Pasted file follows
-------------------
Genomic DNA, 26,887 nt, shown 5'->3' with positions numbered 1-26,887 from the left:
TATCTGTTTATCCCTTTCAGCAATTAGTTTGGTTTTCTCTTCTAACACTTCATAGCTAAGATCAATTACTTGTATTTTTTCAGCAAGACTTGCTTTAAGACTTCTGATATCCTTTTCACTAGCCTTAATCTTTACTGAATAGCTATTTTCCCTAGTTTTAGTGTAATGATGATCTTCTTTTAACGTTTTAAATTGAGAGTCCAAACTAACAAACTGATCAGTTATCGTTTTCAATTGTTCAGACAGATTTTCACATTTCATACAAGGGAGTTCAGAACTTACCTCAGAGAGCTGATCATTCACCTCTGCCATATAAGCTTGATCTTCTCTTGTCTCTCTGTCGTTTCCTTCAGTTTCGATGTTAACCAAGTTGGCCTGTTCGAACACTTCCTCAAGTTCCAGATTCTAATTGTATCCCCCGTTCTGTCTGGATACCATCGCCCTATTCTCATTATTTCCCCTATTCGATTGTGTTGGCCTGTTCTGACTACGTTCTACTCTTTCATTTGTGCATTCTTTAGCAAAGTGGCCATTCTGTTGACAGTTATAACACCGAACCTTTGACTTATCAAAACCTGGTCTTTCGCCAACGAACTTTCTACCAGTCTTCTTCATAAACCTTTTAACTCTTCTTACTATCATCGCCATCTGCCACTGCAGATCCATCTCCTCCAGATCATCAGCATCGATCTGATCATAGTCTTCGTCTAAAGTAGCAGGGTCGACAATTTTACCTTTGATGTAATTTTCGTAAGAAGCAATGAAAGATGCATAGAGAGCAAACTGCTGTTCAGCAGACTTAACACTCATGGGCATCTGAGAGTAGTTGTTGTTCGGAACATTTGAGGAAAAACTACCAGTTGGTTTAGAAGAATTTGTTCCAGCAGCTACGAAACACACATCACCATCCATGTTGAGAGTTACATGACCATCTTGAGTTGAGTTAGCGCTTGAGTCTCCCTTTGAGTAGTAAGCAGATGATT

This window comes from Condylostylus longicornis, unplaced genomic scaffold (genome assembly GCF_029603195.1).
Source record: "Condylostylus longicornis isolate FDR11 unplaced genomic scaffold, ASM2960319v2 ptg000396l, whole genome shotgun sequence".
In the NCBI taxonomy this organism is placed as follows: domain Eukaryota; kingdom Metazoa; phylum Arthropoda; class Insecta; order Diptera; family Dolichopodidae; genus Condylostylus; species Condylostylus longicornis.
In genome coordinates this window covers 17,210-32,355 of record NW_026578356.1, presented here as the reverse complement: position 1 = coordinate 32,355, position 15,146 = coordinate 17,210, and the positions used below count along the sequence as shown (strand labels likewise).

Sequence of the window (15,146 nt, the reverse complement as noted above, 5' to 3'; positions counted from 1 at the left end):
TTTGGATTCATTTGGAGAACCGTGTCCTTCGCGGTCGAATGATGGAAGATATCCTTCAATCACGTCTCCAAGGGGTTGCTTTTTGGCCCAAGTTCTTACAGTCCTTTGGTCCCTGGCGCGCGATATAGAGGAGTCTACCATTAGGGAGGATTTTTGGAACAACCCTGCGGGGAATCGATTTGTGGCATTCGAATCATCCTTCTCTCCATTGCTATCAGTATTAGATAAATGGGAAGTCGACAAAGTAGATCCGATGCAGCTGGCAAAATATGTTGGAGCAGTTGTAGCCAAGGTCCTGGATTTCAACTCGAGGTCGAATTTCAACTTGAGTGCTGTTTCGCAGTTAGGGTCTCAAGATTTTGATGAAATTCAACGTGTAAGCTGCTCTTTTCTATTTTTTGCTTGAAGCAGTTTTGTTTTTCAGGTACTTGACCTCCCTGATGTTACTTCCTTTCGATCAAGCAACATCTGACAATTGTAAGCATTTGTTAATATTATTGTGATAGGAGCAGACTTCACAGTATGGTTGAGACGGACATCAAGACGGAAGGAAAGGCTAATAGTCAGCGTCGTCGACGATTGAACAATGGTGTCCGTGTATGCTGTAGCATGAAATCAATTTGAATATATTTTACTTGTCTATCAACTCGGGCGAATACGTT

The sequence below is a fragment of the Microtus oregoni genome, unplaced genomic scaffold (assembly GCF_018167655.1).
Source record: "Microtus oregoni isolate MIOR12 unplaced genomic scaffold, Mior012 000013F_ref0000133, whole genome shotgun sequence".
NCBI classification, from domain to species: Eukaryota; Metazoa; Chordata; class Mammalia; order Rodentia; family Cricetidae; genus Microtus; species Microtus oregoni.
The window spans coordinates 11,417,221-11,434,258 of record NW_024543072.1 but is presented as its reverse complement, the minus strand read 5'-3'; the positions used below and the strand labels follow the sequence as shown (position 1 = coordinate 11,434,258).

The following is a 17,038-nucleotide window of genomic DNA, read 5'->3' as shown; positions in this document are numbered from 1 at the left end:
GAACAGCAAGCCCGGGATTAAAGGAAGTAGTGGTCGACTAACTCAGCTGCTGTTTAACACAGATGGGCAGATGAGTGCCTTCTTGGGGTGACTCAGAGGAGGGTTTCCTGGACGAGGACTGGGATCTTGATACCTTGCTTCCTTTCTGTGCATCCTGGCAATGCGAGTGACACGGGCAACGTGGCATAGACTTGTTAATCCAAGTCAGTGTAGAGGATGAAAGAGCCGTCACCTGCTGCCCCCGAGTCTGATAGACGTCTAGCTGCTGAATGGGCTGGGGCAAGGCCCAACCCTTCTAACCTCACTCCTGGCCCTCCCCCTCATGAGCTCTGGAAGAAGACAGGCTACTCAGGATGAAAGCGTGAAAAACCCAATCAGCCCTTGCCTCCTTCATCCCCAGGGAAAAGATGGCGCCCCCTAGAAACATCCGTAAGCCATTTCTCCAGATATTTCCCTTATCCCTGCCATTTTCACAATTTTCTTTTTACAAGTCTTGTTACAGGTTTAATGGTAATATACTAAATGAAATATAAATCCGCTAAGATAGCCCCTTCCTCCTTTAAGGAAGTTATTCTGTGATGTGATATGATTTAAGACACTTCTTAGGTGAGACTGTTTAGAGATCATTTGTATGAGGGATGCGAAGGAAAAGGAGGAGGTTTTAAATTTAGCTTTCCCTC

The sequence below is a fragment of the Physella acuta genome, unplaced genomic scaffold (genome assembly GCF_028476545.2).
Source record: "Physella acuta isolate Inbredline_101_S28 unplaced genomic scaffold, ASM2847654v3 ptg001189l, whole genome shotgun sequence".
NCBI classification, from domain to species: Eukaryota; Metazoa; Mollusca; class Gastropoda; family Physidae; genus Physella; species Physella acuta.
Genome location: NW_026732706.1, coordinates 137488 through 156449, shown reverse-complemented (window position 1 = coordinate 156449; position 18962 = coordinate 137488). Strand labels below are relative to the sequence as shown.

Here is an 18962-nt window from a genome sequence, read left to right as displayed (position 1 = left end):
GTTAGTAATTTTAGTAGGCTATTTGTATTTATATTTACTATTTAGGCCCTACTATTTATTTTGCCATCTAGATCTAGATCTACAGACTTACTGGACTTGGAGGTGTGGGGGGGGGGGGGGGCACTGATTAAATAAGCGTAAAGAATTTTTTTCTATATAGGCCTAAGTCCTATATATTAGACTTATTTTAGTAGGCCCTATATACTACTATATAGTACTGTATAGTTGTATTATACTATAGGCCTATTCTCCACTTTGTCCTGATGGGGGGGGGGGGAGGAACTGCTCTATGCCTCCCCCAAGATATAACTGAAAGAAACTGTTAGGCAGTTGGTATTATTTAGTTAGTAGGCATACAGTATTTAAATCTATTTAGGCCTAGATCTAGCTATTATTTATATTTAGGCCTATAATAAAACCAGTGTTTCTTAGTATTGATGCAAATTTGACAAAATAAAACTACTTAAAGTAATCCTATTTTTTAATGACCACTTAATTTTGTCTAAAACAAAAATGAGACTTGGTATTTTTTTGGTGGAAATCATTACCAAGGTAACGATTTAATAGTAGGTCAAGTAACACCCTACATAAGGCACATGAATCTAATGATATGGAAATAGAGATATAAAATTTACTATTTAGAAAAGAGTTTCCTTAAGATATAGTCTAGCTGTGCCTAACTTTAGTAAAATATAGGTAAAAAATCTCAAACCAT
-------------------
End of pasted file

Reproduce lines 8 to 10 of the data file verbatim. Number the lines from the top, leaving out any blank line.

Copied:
TTTGGATTCATTTGGAGAACCGTGTCCTTCGCGGTCGAATGATGGAAGATATCCTTCAATCACGTCTCCAAGGGGTTGCTTTTTGGCCCAAGTTCTTACAGTCCTTTGGTCCCTGGCGCGCGATATAGAGGAGTCTACCATTAGGGAGGATTTTTGGAACAACCCTGCGGGGAATCGATTTGTGGCATTCGAATCATCCTTCTCTCCATTGCTATCAGTATTAGATAAATGGGAAGTCGACAAAGTAGATCCGATGCAGCTGGCAAAATATGTTGGAGCAGTTGTAGCCAAGGTCCTGGATTTCAACTCGAGGTCGAATTTCAACTTGAGTGCTGTTTCGCAGTTAGGGTCTCAAGATTTTGATGAAATTCAACGTGTAAGCTGCTCTTTTCTATTTTTTGCTTGAAGCAGTTTTGTTTTTCAGGTACTTGACCTCCCTGATGTTACTTCCTTTCGATCAAGCAACATCTGACAATTGTAAGCATTTGTTAATATTATTGTGATAGGAGCAGACTTCACAGTATGGTTGAGACGGACATCAAGACGGAAGGAAAGGCTAATAGTCAGCGTCGTCGACGATTGAACAATGGTGTCCGTGTATGCTGTAGCATGAAATCAATTTGAATATATTTTACTTGTCTATCAACTCGGGCGAATACGTT

The sequence below is a fragment of the Microtus oregoni genome, unplaced genomic scaffold (assembly GCF_018167655.1).
Source record: "Microtus oregoni isolate MIOR12 unplaced genomic scaffold, Mior012 000013F_ref0000133, whole genome shotgun sequence".